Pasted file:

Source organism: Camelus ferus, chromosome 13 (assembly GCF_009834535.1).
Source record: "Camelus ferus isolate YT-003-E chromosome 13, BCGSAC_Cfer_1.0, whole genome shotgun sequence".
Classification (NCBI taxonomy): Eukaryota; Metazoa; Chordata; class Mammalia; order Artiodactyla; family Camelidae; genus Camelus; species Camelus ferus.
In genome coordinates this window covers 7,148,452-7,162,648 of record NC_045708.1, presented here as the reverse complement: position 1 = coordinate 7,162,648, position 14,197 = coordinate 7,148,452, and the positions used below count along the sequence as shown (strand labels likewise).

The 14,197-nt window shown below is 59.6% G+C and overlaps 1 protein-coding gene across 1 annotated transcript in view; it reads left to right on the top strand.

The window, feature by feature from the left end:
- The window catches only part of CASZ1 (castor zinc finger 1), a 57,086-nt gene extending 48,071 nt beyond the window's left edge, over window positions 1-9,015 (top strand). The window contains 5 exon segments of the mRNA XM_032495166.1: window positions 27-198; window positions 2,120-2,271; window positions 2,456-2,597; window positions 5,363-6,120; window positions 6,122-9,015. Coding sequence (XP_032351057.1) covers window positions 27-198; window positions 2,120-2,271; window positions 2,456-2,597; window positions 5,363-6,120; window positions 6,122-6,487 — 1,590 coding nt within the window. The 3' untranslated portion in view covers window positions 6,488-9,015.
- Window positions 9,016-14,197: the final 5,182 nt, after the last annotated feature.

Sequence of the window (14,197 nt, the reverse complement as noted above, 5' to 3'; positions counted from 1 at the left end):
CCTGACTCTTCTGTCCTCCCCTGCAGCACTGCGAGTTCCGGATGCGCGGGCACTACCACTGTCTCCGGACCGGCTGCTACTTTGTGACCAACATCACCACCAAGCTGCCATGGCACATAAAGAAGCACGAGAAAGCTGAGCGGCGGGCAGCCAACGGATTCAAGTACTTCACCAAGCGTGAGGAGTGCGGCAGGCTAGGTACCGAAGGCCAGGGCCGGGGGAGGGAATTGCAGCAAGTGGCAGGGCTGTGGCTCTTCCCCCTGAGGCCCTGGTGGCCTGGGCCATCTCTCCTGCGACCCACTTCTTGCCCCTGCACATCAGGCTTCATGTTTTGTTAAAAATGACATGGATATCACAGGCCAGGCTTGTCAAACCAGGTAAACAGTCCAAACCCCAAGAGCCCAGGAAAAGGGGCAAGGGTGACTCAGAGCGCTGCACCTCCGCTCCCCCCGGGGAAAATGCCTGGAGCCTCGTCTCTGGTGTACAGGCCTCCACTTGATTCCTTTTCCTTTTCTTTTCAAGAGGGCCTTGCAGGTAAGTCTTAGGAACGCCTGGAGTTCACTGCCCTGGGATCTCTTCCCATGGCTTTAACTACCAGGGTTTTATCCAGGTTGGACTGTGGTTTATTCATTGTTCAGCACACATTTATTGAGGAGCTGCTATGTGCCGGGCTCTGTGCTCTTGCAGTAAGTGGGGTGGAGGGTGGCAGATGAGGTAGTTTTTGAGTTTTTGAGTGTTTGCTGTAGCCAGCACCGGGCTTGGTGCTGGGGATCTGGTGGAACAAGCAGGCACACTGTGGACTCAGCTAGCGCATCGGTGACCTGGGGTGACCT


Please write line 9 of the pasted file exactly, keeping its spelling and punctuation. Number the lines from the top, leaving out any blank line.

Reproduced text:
Sequence of the window (14,197 nt, the reverse complement as noted above, 5' to 3'; positions counted from 1 at the left end):